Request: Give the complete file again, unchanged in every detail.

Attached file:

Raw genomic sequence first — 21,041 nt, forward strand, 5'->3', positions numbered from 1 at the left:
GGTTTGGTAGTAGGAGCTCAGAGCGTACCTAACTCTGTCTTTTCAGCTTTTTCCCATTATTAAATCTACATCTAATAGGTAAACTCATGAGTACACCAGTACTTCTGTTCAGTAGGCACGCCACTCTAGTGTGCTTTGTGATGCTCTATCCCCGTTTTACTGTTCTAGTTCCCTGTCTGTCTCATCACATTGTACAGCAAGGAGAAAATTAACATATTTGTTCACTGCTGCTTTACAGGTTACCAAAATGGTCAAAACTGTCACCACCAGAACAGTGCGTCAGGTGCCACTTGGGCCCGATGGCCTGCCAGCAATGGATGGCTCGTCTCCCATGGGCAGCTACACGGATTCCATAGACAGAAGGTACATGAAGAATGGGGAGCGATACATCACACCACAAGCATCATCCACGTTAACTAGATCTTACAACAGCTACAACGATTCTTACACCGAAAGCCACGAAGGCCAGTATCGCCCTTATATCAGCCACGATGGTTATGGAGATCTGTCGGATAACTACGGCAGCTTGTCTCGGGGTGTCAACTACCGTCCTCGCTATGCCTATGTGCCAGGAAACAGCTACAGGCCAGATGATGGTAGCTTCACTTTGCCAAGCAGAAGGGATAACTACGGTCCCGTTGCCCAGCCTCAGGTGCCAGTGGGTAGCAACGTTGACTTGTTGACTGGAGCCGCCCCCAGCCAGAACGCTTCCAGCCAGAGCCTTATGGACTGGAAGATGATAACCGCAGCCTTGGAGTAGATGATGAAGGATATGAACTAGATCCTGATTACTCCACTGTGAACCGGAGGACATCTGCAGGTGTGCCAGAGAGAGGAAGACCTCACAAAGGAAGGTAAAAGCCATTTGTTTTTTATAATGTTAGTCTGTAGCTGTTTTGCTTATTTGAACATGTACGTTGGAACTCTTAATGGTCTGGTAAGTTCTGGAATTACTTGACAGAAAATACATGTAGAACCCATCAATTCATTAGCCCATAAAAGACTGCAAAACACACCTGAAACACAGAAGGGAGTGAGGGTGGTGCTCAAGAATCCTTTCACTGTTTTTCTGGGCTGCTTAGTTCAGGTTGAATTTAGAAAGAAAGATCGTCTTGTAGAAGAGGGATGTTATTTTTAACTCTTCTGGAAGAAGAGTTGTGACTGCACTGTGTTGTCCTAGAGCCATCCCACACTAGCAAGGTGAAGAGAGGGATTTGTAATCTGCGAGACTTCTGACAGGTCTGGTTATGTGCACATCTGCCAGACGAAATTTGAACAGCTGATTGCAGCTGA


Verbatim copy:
Raw genomic sequence first — 21,041 nt, forward strand, 5'->3', positions numbered from 1 at the left:
GGTTTGGTAGTAGGAGCTCAGAGCGTACCTAACTCTGTCTTTTCAGCTTTTTCCCATTATTAAATCTACATCTAATAGGTAAACTCATGAGTACACCAGTACTTCTGTTCAGTAGGCACGCCACTCTAGTGTGCTTTGTGATGCTCTATCCCCGTTTTACTGTTCTAGTTCCCTGTCTGTCTCATCACATTGTACAGCAAGGAGAAAATTAACATATTTGTTCACTGCTGCTTTACAGGTTACCAAAATGGTCAAAACTGTCACCACCAGAACAGTGCGTCAGGTGCCACTTGGGCCCGATGGCCTGCCAGCAATGGATGGCTCGTCTCCCATGGGCAGCTACACGGATTCCATAGACAGAAGGTACATGAAGAATGGGGAGCGATACATCACACCACAAGCATCATCCACGTTAACTAGATCTTACAACAGCTACAACGATTCTTACACCGAAAGCCACGAAGGCCAGTATCGCCCTTATATCAGCCACGATGGTTATGGAGATCTGTCGGATAACTACGGCAGCTTGTCTCGGGGTGTCAACTACCGTCCTCGCTATGCCTATGTGCCAGGAAACAGCTACAGGCCAGATGATGGTAGCTTCACTTTGCCAAGCAGAAGGGATAACTACGGTCCCGTTGCCCAGCCTCAGGTGCCAGTGGGTAGCAACGTTGACTTGTTGACTGGAGCCGCCCCCAGCCAGAACGCTTCCAGCCAGAGCCTTATGGACTGGAAGATGATAACCGCAGCCTTGGAGTAGATGATGAAGGATATGAACTAGATCCTGATTACTCCACTGTGAACCGGAGGACATCTGCAGGTGTGCCAGAGAGAGGAAGACCTCACAAAGGAAGGTAAAAGCCATTTGTTTTTTATAATGTTAGTCTGTAGCTGTTTTGCTTATTTGAACATGTACGTTGGAACTCTTAATGGTCTGGTAAGTTCTGGAATTACTTGACAGAAAATACATGTAGAACCCATCAATTCATTAGCCCATAAAAGACTGCAAAACACACCTGAAACACAGAAGGGAGTGAGGGTGGTGCTCAAGAATCCTTTCACTGTTTTTCTGGGCTGCTTAGTTCAGGTTGAATTTAGAAAGAAAGATCGTCTTGTAGAAGAGGGATGTTATTTTTAACTCTTCTGGAAGAAGAGTTGTGACTGCACTGTGTTGTCCTAGAGCCATCCCACACTAGCAAGGTGAAGAGAGGGATTTGTAATCTGCGAGACTTCTGACAGGTCTGGTTATGTGCACATCTGCCAGACGAAATTTGAACAGCTGATTGCAGCTGA